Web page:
Barbara Boxer’s blatant rewriting of history
By Glenn Kessler,
Paul Sakuma/AP “I think we ought to go back to the people and the party that was the only party and the only people to balance the budget in 40 years. I hate to break it to my Republican friends, but that is the Democratic Party. We are the ones who did it. We did it when Bill Clinton came into office. We did it after hard work. We did it after painful cuts. We did it with smart investments.”
— Sen. Barbara Boxer (D-Calif.), June 29, 2011
Each party in Washington seems to have their own narrative. Sen. Boxer’s comment above, from a long floor speech Wednesday lambasting Republicans for pushing a balanced budget amendment to the constitution, is a case in point.
In Boxer’s telling, the budget surplus that emerged in 1998 and continued for four years sprang forth from a critical moment — the passage of Bill Clinton’s 1993 deficit-reduction bill. For those who don’t remember, it was a cliffhanger vote in both houses of Congress, with not a single Republican lawmaker supporting it.
“Lucky for us, a lot of us are still here who made that fateful vote. We didn't have one Republican voting for that budget, and when they came to the floor — I have all the quotes, chapter and verse--they said: This is horrible. It will never balance the budget. This is going to lead to a depression. This is the worst thing,” Boxer recounted.
Boxer added: “But we know what happened. We not only balanced the budget, but we had a surplus. We not only had a surplus, but the debt was going down so fast we thought we would never have to have Treasury bonds again. On top of that, we created 23 million jobs.”
But is that really what happened? Were Republicans — who controlled the House and essentially the Senate when the budget was in surplus in 1998, 1999, 2000 and 2001 — irrelevant to the process?
President Clinton’s deficit plan certainly was a political and economic gamble.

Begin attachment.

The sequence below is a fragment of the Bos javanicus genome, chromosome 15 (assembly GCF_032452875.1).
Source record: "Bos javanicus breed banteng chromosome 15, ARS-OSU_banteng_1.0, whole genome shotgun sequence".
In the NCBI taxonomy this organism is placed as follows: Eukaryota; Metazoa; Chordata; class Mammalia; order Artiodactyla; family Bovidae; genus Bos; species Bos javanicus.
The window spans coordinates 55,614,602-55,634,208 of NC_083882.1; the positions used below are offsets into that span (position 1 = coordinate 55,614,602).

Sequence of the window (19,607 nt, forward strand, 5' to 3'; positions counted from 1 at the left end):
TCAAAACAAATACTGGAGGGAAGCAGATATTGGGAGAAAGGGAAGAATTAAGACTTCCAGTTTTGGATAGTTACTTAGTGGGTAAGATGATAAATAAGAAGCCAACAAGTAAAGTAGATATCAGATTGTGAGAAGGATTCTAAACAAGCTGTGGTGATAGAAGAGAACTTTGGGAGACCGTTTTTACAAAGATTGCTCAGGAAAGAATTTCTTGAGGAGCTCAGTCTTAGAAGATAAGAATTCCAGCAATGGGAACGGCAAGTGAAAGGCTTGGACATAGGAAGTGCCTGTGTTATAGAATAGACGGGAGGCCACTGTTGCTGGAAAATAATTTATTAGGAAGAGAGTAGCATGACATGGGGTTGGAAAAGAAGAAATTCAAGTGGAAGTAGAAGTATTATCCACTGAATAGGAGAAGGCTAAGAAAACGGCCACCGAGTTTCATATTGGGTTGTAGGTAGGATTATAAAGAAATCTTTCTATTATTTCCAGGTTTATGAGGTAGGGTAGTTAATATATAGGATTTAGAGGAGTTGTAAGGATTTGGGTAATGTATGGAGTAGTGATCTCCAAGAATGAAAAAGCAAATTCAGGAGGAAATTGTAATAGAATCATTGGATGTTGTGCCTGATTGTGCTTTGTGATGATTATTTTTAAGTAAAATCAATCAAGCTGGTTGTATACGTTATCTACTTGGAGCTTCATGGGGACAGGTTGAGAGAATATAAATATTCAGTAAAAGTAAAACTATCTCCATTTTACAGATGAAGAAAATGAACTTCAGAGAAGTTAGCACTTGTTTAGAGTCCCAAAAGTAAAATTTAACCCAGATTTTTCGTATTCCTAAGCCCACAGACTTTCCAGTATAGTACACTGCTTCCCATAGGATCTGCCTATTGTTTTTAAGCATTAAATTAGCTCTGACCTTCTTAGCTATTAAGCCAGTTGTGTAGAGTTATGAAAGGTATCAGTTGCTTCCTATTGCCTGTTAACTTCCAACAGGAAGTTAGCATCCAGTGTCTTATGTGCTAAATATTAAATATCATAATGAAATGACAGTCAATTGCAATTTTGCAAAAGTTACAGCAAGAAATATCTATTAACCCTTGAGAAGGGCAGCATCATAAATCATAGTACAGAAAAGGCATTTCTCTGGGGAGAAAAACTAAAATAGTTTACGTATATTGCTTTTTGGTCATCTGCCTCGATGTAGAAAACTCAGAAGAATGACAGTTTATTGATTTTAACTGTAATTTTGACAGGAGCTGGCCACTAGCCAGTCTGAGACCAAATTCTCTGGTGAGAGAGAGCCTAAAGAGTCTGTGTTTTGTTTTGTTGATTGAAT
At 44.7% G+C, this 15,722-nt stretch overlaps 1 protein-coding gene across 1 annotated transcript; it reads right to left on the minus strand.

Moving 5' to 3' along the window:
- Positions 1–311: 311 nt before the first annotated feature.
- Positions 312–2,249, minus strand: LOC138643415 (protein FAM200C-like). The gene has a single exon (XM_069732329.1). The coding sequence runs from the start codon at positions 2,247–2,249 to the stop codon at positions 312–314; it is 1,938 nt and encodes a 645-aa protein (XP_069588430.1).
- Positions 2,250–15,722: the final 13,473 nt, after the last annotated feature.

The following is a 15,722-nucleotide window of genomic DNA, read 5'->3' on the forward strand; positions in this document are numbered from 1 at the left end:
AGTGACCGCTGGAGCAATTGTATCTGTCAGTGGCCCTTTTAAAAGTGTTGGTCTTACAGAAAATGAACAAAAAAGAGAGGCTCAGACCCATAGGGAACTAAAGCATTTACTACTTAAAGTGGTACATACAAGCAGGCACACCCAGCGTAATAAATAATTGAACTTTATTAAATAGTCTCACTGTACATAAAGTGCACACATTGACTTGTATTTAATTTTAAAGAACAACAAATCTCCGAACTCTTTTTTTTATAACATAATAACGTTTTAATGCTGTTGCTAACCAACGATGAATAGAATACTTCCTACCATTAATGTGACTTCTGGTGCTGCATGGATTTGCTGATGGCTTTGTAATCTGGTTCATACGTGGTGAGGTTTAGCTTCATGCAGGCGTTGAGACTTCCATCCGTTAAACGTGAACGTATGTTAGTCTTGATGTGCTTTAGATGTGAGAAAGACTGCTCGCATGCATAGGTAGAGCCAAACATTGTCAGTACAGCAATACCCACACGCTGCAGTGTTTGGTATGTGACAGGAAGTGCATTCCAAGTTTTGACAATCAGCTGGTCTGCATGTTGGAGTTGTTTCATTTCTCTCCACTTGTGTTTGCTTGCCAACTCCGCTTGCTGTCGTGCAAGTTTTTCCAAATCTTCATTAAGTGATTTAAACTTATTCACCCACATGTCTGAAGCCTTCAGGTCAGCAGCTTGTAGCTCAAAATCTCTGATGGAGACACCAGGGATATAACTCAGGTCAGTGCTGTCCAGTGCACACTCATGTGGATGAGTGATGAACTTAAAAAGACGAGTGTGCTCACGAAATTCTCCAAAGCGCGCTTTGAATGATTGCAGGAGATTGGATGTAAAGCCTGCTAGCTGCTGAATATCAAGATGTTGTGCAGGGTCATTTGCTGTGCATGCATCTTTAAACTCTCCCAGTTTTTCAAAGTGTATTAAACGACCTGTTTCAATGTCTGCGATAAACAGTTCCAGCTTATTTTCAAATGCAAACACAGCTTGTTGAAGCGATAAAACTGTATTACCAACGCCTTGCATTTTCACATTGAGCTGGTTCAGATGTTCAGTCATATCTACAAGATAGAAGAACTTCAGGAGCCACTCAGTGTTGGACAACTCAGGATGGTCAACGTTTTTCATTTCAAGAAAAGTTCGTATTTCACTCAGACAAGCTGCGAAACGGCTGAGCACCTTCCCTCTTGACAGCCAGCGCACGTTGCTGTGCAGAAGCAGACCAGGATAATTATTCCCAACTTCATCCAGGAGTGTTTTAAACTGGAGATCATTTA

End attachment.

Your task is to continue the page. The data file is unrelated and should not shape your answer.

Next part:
Clinton believed that if he crafted a credible deficit plan, Wall Street traders would bid up the prices of Treasury bonds, leading to a decline in interest rates.
The lower interest rates, the theory went, would reduce mortgage costs for homeowners and make it cheaper for businesses to obtain loans for investment and expansion. Lower overall interest rates would also give the Fed more maneuvering room to fine-tune the economy.
Clinton set a target of cutting the deficit by $496 billion. Hefty tax increases on the top two percent of taxpayers were an important element, but Clinton also had to include enough changes in social policy to win over the party’s progressive wing, such as a boost in Head Start funding and a major expansion of a tax credit for the working poor.
Certainly, Republicans predicted gloom and doom if Clinton’s plan was passed into law.
According to statements supplied by Boxer’s office, Sen. Orrin Hatch (R-Utah) said, “Make no mistake, these higher rates will cost jobs.” Sen. Charles Grassley (R-Iowa) chimed in, “I really do not think it takes a rocket scientist to know this bill will cost jobs.” And then–Sen. Phil Gramm (R-Texas) declared: “I want to predict here tonight that if we adopt this bill the American economy is going to get weaker and not stronger, the deficit four years from today will be higher than it is today and not lower.”